On the horizon
NASA passed a significant milestone in its two-year quest to return the shuttle fleet to space when shuttle Discovery left its processing hangar early Tuesday and made a quarter-mile journey to the assembly building.
The move was the first tangible sign that NASA is beyond focusing on vehicle improvements after the 2003 Columbia space-shuttle disaster and has turned its attention to something it has done 113 times already: prepare a shuttle for launch.
"The big step is getting out of the [hangar] because now what is in front of us is relatively standard processing," said Jessica Rye, spokeswoman for Kennedy Space Center.
Workers inside the assembly building plan to attach a harness around the 100-ton spaceship, then use an overhead crane to hoist it into a vertical position. At that point, a newly designed external fuel tank and twin solid-rocket motors will be attached.
Completing the dozens of mechanical and electrical connections will take another day, then several days of testing and certification are planned. NASA is scheduled to move Discovery to the launch pad next Monday.
The agency has said it plans to return the shuttles to service in May or June.
Scientists at the Los Alamos National Laboratory in New Mexico are using a new technique to see fingerprints on surfaces that typically make them invisible. The method involves focusing a tight beam of X-rays on surfaces with fingerprints. A computer picture is then created from those scans. The technology can detect chemical elements in fingerprints and could be a great way to bring out prints that can't be seen any other way, the scientists say.
"If you have prints on a dark surface, for example, they really don't develop well using normal techniques. If you have prints from an adolescent or child, the chemicals in the fingertips are different and don't stick around long enough for traditional methods," says Vahid Majidi, a scientist on the project.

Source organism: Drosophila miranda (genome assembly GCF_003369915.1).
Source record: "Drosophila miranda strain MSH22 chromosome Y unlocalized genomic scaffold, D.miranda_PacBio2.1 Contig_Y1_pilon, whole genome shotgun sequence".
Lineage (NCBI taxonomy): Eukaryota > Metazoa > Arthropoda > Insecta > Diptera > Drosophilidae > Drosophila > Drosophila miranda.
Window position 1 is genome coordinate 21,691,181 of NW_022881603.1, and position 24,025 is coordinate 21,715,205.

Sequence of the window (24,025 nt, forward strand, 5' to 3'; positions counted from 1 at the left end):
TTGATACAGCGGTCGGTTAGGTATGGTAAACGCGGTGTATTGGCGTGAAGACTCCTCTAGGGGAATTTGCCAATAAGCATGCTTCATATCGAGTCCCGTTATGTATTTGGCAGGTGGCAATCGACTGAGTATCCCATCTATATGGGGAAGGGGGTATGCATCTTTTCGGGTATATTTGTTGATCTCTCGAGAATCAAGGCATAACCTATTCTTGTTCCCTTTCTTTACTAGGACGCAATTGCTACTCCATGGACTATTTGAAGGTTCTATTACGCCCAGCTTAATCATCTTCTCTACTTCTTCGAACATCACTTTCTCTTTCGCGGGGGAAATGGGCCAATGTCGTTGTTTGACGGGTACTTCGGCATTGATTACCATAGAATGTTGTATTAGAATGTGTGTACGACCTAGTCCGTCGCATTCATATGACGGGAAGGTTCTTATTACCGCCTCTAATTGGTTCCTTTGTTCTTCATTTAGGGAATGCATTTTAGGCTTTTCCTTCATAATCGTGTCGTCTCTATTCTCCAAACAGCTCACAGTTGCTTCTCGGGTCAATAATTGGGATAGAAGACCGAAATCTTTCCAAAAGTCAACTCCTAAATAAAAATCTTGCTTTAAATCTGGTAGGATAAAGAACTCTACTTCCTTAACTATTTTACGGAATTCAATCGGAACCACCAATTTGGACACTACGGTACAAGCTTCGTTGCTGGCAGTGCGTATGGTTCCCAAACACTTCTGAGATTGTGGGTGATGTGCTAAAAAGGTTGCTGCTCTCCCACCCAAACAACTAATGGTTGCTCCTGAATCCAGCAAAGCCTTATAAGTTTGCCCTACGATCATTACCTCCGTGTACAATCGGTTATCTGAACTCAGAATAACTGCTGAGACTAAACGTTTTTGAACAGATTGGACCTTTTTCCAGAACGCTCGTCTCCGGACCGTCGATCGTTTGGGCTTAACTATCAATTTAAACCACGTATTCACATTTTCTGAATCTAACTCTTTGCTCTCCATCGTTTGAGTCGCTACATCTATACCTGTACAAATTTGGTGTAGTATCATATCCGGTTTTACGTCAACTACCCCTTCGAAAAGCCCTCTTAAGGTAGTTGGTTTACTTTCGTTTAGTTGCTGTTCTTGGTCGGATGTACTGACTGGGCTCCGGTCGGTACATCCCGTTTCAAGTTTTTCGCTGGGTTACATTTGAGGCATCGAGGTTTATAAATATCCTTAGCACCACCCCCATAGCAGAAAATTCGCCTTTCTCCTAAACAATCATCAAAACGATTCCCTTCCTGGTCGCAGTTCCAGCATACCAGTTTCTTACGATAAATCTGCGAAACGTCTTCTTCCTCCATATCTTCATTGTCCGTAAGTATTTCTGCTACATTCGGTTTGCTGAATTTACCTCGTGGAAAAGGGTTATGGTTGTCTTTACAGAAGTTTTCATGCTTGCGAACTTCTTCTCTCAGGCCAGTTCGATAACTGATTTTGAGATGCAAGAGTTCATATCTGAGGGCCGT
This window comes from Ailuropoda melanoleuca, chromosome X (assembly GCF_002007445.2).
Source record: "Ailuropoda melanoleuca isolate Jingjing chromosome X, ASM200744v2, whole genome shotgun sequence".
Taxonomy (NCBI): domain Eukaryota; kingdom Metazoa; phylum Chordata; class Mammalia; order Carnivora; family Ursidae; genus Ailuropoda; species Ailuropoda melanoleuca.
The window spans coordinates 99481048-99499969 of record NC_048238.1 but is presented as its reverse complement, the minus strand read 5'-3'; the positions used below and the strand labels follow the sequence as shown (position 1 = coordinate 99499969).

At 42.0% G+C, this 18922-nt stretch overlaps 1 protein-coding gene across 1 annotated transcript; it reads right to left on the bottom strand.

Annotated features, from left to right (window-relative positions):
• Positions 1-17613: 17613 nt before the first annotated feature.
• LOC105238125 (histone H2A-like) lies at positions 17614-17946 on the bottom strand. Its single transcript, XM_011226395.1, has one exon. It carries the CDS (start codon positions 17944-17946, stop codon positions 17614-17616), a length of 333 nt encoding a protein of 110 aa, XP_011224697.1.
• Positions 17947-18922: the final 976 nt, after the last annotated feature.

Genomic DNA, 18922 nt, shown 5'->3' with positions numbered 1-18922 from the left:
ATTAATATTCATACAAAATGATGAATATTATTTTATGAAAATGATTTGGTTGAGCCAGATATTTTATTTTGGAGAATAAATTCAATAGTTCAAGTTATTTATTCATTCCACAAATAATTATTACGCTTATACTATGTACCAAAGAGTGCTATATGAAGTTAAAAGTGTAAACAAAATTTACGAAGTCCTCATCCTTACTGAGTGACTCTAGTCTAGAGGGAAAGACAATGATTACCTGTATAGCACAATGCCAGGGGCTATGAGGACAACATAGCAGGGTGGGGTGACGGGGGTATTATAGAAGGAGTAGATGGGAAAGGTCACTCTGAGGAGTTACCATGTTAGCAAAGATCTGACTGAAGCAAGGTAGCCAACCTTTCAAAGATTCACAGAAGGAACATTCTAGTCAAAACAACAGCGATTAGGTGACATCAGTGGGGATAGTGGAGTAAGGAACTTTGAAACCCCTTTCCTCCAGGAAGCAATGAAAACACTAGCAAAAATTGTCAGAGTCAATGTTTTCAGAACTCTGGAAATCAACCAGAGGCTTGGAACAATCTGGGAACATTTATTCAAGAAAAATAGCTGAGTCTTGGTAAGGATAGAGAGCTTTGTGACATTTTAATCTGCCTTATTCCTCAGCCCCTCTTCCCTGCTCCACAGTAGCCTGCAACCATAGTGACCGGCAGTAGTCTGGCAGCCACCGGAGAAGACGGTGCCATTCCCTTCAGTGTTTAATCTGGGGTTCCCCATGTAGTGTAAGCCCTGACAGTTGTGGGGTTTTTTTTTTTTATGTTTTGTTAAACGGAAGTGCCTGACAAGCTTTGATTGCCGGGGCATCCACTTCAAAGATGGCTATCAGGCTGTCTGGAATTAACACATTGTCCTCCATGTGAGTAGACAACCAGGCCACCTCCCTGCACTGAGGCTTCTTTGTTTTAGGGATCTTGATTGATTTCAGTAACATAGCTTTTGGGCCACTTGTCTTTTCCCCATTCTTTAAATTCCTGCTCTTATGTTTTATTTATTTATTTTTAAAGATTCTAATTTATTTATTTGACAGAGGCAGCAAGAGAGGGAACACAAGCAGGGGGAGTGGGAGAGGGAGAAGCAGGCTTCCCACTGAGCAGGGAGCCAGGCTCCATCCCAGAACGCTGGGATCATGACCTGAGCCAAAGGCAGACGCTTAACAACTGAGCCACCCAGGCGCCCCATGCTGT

The researchers say the method might also be able to tell if the person who left fingerprints handled certain types of bombmaking materials. The equipment costs about $175,000. The lab hopes to work with New Mexico police agencies to do more tests on the method.
Giant pandas in western China could be at risk of starvation because the bamboo plants that they eat are beginning to die off in a cycle that happens about every 60 years, the official Xinhua News Agency reported.
Workers at the Baishuijiang State Nature Preserve in the northwestern province of Gansu plan to monitor the 102 pandas in the preserve for signs of hunger, according to Xinhua. Threatened pandas will be moved to areas that still have bamboo, with special attention given to older, feeble animals, it said.
Pandas derive most of their nutrition from arrow bamboo and can starve once the plant enters its dying-off stage. The stage begins when the bamboo forms flowers, after which the pandas refuse to eat it.
Blooming happens about once every 60 years, with a new crop taking 10 years to mature. Bamboo flowering across China in the early 1980s led to the deaths of about 250 of the notoriously finicky bears, it said.
Xinhua said some bamboo also has started blooming in Sichuan and Shaanxi provinces, home to the rest of China's estimated 1,590 wild pandas.
Elephants possess a secret talent: They can imitate sounds of other animals and even machines, researchers say. An international team of scientists studied unusual sounds being made by two African elephants - one living in Tsavo, Kenya, and the other at the Basel Zoo in Switzerland.
Detailed acoustic analysis showed that the first elephant, a 10-year-old female named Mlaika, was mimicking trucks she could hear rumbling down a highway about two miles from her stockade. The second animal, a 23-year-old male named Calimero, was emulating the chirplike calls of the two female Asian elephants he lived with.
Other animals are known to have the ability to mimic sounds, but African elephants are the first example of a non-primate land mammal that can do this.